The doctrine of the resurrection of the dead coupled with the immortality of the soul are extant in contemporary practice and belief of Orthodox Judaism. Non-Orthodoxy believes in the immortality of the soul but less in the resurrection of the dead. Questions?  Elledge’s erudite volume on developing resurrection ideas within early Judaism is a place to start.

About the Reviewer(s): 

Zev Garber is Emeritus Professor and Chair of Jewish Studies and Philosophy at Los Angeles Valley College.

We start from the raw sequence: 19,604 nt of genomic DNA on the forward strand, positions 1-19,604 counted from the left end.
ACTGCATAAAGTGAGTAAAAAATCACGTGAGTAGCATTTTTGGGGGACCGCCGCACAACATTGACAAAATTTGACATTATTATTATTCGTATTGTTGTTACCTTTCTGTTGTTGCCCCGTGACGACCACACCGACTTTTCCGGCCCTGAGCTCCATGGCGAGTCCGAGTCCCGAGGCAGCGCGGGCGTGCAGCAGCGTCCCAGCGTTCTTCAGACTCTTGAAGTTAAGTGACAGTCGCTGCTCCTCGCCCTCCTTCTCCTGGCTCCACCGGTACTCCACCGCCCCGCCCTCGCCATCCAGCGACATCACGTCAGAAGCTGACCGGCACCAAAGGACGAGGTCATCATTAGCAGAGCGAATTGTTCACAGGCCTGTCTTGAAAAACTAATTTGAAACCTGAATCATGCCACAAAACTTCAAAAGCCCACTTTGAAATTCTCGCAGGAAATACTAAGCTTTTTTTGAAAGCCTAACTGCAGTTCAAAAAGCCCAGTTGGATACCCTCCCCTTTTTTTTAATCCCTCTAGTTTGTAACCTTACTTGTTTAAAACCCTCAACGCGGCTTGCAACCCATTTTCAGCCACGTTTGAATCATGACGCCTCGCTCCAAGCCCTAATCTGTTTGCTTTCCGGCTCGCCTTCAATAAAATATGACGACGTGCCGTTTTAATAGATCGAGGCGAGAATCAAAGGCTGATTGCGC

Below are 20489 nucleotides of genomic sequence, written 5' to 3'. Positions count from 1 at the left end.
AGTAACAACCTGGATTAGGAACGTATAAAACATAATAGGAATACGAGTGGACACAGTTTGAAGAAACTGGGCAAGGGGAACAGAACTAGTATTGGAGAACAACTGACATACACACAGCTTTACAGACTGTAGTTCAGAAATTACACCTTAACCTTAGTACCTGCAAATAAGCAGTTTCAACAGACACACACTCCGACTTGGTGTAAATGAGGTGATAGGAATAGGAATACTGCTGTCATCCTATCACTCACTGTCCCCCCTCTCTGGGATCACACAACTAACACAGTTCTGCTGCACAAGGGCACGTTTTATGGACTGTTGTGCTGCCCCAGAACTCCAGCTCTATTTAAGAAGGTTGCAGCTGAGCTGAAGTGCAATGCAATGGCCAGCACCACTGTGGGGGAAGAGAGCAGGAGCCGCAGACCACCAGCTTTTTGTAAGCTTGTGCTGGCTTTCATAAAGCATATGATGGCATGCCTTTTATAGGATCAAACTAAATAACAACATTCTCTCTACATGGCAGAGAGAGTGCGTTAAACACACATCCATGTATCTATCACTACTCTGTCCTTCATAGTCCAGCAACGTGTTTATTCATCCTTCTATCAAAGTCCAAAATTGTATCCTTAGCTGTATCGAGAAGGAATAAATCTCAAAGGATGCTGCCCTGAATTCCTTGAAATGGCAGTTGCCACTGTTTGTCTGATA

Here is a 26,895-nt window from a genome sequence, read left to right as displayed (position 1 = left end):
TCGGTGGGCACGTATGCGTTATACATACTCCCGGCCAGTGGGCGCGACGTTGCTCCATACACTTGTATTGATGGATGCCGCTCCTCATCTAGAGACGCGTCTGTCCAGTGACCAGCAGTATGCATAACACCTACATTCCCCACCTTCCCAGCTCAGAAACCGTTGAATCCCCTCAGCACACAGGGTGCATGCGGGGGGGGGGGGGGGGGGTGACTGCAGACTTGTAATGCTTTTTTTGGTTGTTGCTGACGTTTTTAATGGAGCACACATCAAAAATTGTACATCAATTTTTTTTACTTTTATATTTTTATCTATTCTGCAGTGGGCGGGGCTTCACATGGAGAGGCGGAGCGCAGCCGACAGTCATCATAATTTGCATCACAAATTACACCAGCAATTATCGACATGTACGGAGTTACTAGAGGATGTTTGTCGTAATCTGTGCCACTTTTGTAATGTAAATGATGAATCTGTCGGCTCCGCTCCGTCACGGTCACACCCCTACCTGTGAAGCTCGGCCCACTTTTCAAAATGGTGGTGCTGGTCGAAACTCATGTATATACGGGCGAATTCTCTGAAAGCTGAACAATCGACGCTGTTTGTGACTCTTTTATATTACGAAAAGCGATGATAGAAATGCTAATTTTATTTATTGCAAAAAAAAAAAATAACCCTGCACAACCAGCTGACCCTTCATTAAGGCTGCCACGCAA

Date of Review: 
February 11, 2019
About the Author(s)/Editor(s)/Translator(s): 

C. D. Elledge is associate professor of religion at Gustavus Adolphus College in Saint Peter, Minnesota, where he teaches courses in New Testament and Early Jewish literature. After completing his Ph.D. from Princeton Theological Seminary, Elledge served as a Fulbright Scholar at the Hebrew University Institute of Archaeology and the Ecole Biblique de Jerusalem. His publications include Life after Death in Early Judaism (Mohr Siebeck, 2006), The Bible and the Dead Sea Scrolls (Society of Biblical Literature, 2005), and The Statutes of the King: The Temple Scroll's Legislation on Kingship (Peeters, 2004).